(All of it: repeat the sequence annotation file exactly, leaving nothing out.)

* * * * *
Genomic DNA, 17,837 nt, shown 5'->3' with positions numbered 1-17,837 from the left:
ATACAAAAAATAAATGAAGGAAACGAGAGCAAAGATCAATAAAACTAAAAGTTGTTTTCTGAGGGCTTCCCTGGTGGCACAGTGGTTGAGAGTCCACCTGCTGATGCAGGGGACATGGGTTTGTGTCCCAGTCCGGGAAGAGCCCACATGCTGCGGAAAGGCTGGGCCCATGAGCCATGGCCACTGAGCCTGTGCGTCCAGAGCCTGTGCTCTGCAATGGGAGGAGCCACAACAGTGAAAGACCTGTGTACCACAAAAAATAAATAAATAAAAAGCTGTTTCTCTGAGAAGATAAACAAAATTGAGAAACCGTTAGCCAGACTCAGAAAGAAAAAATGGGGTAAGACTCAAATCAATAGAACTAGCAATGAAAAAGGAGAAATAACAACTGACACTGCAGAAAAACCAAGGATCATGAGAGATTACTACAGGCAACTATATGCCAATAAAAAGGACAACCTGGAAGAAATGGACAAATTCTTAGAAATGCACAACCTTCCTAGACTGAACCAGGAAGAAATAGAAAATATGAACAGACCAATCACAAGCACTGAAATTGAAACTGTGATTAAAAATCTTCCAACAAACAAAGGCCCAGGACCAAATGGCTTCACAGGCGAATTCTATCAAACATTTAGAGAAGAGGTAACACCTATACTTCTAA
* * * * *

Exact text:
Genomic DNA, 17,837 nt, shown 5'->3' with positions numbered 1-17,837 from the left:
ATACAAAAAATAAATGAAGGAAACGAGAGCAAAGATCAATAAAACTAAAAGTTGTTTTCTGAGGGCTTCCCTGGTGGCACAGTGGTTGAGAGTCCACCTGCTGATGCAGGGGACATGGGTTTGTGTCCCAGTCCGGGAAGAGCCCACATGCTGCGGAAAGGCTGGGCCCATGAGCCATGGCCACTGAGCCTGTGCGTCCAGAGCCTGTGCTCTGCAATGGGAGGAGCCACAACAGTGAAAGACCTGTGTACCACAAAAAATAAATAAATAAAAAGCTGTTTCTCTGAGAAGATAAACAAAATTGAGAAACCGTTAGCCAGACTCAGAAAGAAAAAATGGGGTAAGACTCAAATCAATAGAACTAGCAATGAAAAAGGAGAAATAACAACTGACACTGCAGAAAAACCAAGGATCATGAGAGATTACTACAGGCAACTATATGCCAATAAAAAGGACAACCTGGAAGAAATGGACAAATTCTTAGAAATGCACAACCTTCCTAGACTGAACCAGGAAGAAATAGAAAATATGAACAGACCAATCACAAGCACTGAAATTGAAACTGTGATTAAAAATCTTCCAACAAACAAAGGCCCAGGACCAAATGGCTTCACAGGCGAATTCTATCAAACATTTAGAGAAGAGGTAACACCTATACTTCTAA